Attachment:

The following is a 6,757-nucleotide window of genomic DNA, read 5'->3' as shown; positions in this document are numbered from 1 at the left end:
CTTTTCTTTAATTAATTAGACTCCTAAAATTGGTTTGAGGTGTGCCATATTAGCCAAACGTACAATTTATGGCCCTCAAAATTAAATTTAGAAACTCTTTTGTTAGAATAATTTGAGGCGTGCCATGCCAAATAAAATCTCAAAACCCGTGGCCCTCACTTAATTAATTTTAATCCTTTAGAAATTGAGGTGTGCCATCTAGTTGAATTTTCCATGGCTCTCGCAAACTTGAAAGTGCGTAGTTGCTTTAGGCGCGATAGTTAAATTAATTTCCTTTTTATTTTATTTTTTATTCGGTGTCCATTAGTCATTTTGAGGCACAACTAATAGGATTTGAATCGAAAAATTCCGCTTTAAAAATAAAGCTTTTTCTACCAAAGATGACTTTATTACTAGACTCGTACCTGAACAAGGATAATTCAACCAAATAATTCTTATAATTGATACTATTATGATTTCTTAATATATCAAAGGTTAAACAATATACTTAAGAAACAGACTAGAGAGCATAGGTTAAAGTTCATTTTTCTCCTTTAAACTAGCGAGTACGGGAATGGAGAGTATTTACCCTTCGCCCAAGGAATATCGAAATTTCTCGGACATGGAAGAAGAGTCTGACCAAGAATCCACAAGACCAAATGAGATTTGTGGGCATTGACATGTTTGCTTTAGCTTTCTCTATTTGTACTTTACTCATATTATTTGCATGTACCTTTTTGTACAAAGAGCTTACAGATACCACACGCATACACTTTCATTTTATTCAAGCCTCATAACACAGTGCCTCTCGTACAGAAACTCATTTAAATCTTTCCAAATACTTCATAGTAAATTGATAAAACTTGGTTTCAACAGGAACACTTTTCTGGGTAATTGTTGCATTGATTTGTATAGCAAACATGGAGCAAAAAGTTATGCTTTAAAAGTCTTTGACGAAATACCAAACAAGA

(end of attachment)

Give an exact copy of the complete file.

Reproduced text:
The following is a 6,757-nucleotide window of genomic DNA, read 5'->3' as shown; positions in this document are numbered from 1 at the left end:
CTTTTCTTTAATTAATTAGACTCCTAAAATTGGTTTGAGGTGTGCCATATTAGCCAAACGTACAATTTATGGCCCTCAAAATTAAATTTAGAAACTCTTTTGTTAGAATAATTTGAGGCGTGCCATGCCAAATAAAATCTCAAAACCCGTGGCCCTCACTTAATTAATTTTAATCCTTTAGAAATTGAGGTGTGCCATCTAGTTGAATTTTCCATGGCTCTCGCAAACTTGAAAGTGCGTAGTTGCTTTAGGCGCGATAGTTAAATTAATTTCCTTTTTATTTTATTTTTTATTCGGTGTCCATTAGTCATTTTGAGGCACAACTAATAGGATTTGAATCGAAAAATTCCGCTTTAAAAATAAAGCTTTTTCTACCAAAGATGACTTTATTACTAGACTCGTACCTGAACAAGGATAATTCAACCAAATAATTCTTATAATTGATACTATTATGATTTCTTAATATATCAAAGGTTAAACAATATACTTAAGAAACAGACTAGAGAGCATAGGTTAAAGTTCATTTTTCTCCTTTAAACTAGCGAGTACGGGAATGGAGAGTATTTACCCTTCGCCCAAGGAATATCGAAATTTCTCGGACATGGAAGAAGAGTCTGACCAAGAATCCACAAGACCAAATGAGATTTGTGGGCATTGACATGTTTGCTTTAGCTTTCTCTATTTGTACTTTACTCATATTATTTGCATGTACCTTTTTGTACAAAGAGCTTACAGATACCACACGCATACACTTTCATTTTATTCAAGCCTCATAACACAGTGCCTCTCGTACAGAAACTCATTTAAATCTTTCCAAATACTTCATAGTAAATTGATAAAACTTGGTTTCAACAGGAACACTTTTCTGGGTAATTGTTGCATTGATTTGTATAGCAAACATGGAGCAAAAAGTTATGCTTTAAAAGTCTTTGACGAAATACCAAACAAGA